Most expert shooters agree that to shoot well, you need to see the sights. A few gifted individuals can hit a relatively close target without using the sights, but those people generally have fired many rounds in practice and have honed point shooting skills. But if the target is small and far away, everyone acknowledges that using sights is a must. This article is not about low light shooting or the argument for using sights though – it’s about seeing them.
There are several different types of sights. In broad terms, they include iron sights, scopes, and red dots. Most handguns use iron sights, and many long guns do also, but to use them well – especially for precision shooting – the shooter must be able to focus on the front sight. And the difficulty in doing so causes problems for many shooters.
A common condition plaguing many, even those with excellent vision, is called cross dominance. That is a condition where a person’s dominant eye is on the opposite side of the body from the dominant hand. Most shooters naturally shoulder a rifle or grip a pistol using their strong or dominant hand side, but when the dominant eye is on the other side of the body shooting is more difficult.
Most people, but not all, have a dominant eye which is the eye that is stronger and does most of the work. Here’s a simple test to determine which eye is dominant. Hold both hands at arm’s length with the backs of your hands towards your face. Form a triangle with the index fingers and thumbs of both hands. Next, with both eyes open, look at an object a few feet away like a clock on the wall or a doorknob. Then slowly, keeping both eyes open, bring the triangle back towards your face while continuing to focus on the object. The triangle formed by your hands will naturally come to your dominant eye.
Try this the next time you are at the range. Keeping both eyes open and using a handgun, aim at a target using your dominant eye. You may need to shift the gun slightly to one side or the other so that the sights line up in front of your dominant eye, but when done properly, the rear sight, front sight, and target should all be in alignment. Then close your dominant eye. Suddenly, the sights will no longer appear to be lined up with the target and will seem to jump to the side. Then keeping both eyes open, try to aim using your non-dominant eye. It should be difficult because your dominant eye wants to take over. This illustrates the problem and shows why it is important to use the dominant eye for aiming.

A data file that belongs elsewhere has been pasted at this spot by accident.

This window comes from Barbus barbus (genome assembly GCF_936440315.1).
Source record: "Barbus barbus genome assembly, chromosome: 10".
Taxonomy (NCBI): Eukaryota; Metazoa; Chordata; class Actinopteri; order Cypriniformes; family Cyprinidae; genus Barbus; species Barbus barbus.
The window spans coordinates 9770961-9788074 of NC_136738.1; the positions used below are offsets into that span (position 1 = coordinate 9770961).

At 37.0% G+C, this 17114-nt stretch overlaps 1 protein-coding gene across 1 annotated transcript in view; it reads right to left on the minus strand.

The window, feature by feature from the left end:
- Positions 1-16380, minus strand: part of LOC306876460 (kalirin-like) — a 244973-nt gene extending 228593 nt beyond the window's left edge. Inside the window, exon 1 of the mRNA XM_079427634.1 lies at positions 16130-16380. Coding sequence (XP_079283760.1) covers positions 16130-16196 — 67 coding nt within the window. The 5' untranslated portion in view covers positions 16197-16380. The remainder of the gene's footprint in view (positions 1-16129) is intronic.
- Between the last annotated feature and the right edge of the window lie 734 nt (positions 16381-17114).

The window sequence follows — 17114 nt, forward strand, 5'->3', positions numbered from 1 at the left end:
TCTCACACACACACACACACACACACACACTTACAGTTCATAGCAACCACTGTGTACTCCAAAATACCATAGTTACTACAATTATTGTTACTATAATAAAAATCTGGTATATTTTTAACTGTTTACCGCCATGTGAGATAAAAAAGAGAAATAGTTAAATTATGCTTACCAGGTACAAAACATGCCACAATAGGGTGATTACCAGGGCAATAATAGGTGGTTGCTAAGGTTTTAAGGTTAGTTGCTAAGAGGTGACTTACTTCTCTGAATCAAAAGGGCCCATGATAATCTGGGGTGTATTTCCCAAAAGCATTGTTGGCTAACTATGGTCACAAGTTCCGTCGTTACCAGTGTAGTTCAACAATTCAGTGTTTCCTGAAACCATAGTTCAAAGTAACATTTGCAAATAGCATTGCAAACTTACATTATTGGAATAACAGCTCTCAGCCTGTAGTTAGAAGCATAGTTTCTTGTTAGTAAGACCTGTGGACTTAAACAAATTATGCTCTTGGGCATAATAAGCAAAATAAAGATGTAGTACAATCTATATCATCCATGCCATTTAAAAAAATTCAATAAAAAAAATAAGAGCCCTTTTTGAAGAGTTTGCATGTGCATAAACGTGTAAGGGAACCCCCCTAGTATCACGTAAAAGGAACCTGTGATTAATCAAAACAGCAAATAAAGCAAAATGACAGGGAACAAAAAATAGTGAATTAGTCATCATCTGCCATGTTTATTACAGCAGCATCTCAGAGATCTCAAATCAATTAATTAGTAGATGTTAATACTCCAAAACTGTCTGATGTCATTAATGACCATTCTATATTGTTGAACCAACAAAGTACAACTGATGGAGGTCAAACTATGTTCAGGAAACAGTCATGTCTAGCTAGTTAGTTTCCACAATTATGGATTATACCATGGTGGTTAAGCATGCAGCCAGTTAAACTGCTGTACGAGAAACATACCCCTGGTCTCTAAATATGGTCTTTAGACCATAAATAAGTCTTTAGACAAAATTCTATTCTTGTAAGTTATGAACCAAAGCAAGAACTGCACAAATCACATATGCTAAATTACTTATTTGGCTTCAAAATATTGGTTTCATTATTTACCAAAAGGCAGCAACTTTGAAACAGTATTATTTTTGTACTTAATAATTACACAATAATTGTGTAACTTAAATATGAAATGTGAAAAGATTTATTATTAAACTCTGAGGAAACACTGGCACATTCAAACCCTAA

The problem happens with long guns, too. If you are right-handed and shoulder the rifle on that side, but have a dominant left eye, you will probably need to close the left eye to use the sights, whether iron sights or a magnified scope. But closing one eye hinders peripheral vision which could be a big problem, especially if you are in a self-defense situation and need to see what is going on around you.
Cross dominance can be dealt with a few ways. The easiest way is to simply close the dominant eye so the non-dominant eye on the strong side of the body is forced to take over. As said before though, peripheral vision is partially lost. Another way to force the non-dominant eye to take over is to blur its vision. Putting a piece of frosty tape on the shooting glass in front of the dominant eye, or smearing a little grease on the lens – lip balm is handy and can be used – allows you to keep the dominant eye open to help preserve peripheral vision, but may hinder the dominant eye’s vision enough to force the non-dominant eye to take over.
Instead of closing the dominant eye or blurring its vision, a black piece of paper can be used to cover the lens to completely block the vision of the dominant eye. Or a lens occluder which is nothing more than a black piece of cardboard or plastic available for purchase some places can be attached to the dominant eye lens. It works the same as a black piece of paper but is made specifically to block vision.